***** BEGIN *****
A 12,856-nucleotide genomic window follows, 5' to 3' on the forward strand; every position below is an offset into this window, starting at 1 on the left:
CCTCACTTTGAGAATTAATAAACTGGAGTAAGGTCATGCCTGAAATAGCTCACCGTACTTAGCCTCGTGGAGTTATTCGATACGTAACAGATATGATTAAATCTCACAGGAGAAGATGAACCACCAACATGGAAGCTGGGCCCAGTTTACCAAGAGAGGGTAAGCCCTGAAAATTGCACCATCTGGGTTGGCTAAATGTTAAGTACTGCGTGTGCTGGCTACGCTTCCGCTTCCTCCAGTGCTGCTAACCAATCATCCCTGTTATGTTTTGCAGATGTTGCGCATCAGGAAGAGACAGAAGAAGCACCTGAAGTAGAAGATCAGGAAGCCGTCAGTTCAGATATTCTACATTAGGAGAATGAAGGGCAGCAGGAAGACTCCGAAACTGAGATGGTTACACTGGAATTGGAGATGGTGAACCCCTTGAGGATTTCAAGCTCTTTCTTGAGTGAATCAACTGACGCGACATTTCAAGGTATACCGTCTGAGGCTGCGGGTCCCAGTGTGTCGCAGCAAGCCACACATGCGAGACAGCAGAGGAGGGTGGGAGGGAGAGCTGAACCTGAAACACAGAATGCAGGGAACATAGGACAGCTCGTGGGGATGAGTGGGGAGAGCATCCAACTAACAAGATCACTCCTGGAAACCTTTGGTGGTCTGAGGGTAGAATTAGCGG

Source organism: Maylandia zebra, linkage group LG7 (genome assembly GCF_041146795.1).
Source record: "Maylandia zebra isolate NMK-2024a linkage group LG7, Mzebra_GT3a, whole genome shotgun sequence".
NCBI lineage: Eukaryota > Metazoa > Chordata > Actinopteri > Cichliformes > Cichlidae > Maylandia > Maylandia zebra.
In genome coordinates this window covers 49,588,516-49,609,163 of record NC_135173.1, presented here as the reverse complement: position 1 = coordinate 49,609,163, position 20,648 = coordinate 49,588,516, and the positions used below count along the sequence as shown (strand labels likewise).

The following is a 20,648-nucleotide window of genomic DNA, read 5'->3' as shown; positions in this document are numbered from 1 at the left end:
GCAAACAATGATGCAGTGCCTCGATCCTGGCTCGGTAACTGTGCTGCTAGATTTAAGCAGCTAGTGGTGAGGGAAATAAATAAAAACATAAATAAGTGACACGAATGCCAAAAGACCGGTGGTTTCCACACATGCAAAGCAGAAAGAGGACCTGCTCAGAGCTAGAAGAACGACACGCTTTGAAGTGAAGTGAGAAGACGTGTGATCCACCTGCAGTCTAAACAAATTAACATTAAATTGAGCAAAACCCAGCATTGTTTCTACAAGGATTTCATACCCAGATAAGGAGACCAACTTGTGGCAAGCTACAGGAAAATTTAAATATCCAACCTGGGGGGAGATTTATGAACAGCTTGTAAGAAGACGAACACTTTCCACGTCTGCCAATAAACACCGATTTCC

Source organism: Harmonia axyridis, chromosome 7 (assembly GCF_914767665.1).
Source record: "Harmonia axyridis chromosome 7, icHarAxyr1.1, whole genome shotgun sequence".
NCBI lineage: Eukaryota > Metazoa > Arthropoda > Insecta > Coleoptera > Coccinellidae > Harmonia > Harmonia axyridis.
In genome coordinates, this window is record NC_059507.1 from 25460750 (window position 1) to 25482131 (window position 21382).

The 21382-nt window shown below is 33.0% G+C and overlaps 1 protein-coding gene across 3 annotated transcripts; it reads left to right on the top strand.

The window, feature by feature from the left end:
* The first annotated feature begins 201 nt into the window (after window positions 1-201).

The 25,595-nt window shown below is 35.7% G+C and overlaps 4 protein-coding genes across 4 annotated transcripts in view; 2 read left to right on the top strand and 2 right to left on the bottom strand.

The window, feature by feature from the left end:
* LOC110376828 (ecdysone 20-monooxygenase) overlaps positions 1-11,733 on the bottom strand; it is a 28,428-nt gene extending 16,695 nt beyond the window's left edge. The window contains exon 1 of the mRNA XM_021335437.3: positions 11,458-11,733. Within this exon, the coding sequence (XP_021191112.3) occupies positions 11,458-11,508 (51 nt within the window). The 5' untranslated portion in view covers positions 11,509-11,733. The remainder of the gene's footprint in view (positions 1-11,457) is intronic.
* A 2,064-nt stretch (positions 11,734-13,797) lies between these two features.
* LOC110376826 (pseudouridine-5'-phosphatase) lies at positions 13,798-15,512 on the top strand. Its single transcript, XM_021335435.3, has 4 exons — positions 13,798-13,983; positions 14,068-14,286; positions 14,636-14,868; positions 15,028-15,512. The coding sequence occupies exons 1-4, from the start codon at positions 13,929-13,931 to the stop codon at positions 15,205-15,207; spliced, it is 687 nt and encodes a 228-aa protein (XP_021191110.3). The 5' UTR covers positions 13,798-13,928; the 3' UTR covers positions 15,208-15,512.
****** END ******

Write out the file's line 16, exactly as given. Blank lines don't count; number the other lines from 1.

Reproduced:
The 25,595-nt window shown below is 35.7% G+C and overlaps 4 protein-coding genes across 4 annotated transcripts in view; 2 read left to right on the top strand and 2 right to left on the bottom strand.